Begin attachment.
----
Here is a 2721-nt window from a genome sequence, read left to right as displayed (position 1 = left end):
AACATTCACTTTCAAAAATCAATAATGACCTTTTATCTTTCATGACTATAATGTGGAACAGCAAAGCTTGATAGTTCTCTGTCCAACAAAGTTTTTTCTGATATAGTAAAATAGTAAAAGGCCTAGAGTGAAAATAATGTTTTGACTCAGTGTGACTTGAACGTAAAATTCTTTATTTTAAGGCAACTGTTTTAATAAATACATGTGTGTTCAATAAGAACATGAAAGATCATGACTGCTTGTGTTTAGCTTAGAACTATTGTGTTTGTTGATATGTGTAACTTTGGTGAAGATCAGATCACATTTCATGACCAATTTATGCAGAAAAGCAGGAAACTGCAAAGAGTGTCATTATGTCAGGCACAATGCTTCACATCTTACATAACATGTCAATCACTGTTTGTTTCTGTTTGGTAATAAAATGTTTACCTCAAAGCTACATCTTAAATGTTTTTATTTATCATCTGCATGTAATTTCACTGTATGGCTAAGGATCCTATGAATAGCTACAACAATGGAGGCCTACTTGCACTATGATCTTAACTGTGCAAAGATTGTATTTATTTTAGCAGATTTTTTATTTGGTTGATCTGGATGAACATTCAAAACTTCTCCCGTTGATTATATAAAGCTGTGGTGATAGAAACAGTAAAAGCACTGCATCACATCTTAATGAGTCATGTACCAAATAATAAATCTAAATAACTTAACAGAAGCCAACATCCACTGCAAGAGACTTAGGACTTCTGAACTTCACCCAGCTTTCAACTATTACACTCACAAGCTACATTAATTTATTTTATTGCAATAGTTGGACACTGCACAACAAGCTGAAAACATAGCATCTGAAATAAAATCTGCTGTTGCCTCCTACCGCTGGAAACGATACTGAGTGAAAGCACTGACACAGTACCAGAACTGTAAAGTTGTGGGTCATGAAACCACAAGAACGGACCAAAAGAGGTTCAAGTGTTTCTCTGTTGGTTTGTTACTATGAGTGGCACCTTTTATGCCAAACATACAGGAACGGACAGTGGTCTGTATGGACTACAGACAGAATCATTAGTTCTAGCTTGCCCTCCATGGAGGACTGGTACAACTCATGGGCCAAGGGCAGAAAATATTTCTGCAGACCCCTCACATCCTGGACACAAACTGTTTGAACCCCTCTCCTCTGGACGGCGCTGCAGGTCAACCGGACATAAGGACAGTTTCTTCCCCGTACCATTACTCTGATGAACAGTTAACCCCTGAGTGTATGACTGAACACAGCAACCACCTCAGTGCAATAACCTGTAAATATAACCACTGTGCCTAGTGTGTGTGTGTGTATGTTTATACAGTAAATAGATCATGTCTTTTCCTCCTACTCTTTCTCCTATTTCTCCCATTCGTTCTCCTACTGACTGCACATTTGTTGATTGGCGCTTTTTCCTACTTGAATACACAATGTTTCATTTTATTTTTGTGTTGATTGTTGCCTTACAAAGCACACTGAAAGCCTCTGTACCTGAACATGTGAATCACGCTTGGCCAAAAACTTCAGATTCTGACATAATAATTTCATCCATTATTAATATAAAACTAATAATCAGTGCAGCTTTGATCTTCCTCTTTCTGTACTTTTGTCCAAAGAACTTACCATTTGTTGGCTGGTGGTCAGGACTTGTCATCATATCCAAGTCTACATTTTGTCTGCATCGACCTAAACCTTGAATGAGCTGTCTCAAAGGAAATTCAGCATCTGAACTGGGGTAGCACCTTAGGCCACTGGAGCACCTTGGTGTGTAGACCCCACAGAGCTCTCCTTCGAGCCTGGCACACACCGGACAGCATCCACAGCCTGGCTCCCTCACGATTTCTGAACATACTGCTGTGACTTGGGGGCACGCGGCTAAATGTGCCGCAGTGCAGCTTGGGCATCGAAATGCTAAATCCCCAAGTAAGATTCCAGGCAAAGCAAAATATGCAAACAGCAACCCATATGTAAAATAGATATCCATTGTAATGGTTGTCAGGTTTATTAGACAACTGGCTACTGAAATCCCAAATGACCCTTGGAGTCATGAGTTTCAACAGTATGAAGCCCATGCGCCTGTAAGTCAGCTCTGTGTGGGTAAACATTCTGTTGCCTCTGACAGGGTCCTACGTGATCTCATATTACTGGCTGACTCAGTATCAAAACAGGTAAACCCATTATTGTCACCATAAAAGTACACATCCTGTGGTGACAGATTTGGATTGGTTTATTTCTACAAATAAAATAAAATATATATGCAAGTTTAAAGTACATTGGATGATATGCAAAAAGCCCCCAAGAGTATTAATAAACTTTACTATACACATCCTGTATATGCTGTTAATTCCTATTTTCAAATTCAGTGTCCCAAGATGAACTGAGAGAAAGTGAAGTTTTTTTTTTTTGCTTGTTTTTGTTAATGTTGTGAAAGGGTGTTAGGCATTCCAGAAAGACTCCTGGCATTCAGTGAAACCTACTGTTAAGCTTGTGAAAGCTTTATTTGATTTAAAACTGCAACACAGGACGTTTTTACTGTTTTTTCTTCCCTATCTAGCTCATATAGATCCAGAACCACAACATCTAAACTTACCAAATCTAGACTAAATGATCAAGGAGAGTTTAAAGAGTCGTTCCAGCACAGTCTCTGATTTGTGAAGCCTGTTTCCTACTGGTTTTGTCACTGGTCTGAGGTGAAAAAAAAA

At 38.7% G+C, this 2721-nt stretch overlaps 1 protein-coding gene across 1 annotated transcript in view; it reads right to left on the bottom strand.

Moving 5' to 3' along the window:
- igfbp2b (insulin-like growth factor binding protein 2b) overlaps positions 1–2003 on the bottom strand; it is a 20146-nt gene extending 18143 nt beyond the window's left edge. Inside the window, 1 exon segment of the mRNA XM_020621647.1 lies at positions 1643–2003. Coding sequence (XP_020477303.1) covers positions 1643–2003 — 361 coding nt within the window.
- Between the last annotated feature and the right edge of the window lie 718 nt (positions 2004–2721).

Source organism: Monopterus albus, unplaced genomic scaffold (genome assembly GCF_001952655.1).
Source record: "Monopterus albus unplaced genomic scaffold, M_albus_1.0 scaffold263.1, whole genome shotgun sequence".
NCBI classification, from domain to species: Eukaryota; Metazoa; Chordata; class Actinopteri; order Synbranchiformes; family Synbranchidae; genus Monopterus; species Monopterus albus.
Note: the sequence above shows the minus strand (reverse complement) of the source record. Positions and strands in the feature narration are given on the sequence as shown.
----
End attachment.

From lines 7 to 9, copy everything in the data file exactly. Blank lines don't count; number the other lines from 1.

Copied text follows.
Source organism: Monopterus albus, unplaced genomic scaffold (genome assembly GCF_001952655.1).
Source record: "Monopterus albus unplaced genomic scaffold, M_albus_1.0 scaffold263.1, whole genome shotgun sequence".
NCBI classification, from domain to species: Eukaryota; Metazoa; Chordata; class Actinopteri; order Synbranchiformes; family Synbranchidae; genus Monopterus; species Monopterus albus.